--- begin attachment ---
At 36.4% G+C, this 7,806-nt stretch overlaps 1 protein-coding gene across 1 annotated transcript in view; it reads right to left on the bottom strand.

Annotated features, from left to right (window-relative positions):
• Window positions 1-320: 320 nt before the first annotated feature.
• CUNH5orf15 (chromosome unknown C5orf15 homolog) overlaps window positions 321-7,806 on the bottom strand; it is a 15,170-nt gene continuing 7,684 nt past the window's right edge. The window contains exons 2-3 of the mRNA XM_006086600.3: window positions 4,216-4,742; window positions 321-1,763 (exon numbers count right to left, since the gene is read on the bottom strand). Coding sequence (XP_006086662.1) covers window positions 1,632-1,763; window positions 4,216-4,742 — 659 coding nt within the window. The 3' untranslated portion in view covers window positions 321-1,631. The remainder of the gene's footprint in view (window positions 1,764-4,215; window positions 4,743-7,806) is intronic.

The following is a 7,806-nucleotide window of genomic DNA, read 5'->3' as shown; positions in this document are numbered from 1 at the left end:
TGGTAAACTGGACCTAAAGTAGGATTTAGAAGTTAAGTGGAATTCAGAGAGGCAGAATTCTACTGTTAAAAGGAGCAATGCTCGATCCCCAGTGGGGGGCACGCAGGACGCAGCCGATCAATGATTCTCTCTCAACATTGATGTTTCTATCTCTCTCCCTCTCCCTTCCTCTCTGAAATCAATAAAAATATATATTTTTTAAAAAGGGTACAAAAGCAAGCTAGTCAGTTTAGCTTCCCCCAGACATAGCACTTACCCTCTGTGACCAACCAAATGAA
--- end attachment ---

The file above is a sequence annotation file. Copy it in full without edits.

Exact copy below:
At 36.4% G+C, this 7,806-nt stretch overlaps 1 protein-coding gene across 1 annotated transcript in view; it reads right to left on the bottom strand.

Annotated features, from left to right (window-relative positions):
• Window positions 1-320: 320 nt before the first annotated feature.
• CUNH5orf15 (chromosome unknown C5orf15 homolog) overlaps window positions 321-7,806 on the bottom strand; it is a 15,170-nt gene continuing 7,684 nt past the window's right edge. The window contains exons 2-3 of the mRNA XM_006086600.3: window positions 4,216-4,742; window positions 321-1,763 (exon numbers count right to left, since the gene is read on the bottom strand). Coding sequence (XP_006086662.1) covers window positions 1,632-1,763; window positions 4,216-4,742 — 659 coding nt within the window. The 3' untranslated portion in view covers window positions 321-1,631. The remainder of the gene's footprint in view (window positions 1,764-4,215; window positions 4,743-7,806) is intronic.

The following is a 7,806-nucleotide window of genomic DNA, read 5'->3' as shown; positions in this document are numbered from 1 at the left end:
TGGTAAACTGGACCTAAAGTAGGATTTAGAAGTTAAGTGGAATTCAGAGAGGCAGAATTCTACTGTTAAAAGGAGCAATGCTCGATCCCCAGTGGGGGGCACGCAGGACGCAGCCGATCAATGATTCTCTCTCAACATTGATGTTTCTATCTCTCTCCCTCTCCCTTCCTCTCTGAAATCAATAAAAATATATATTTTTTAAAAAGGGTACAAAAGCAAGCTAGTCAGTTTAGCTTCCCCCAGACATAGCACTTACCCTCTGTGACCAACCAAATGAA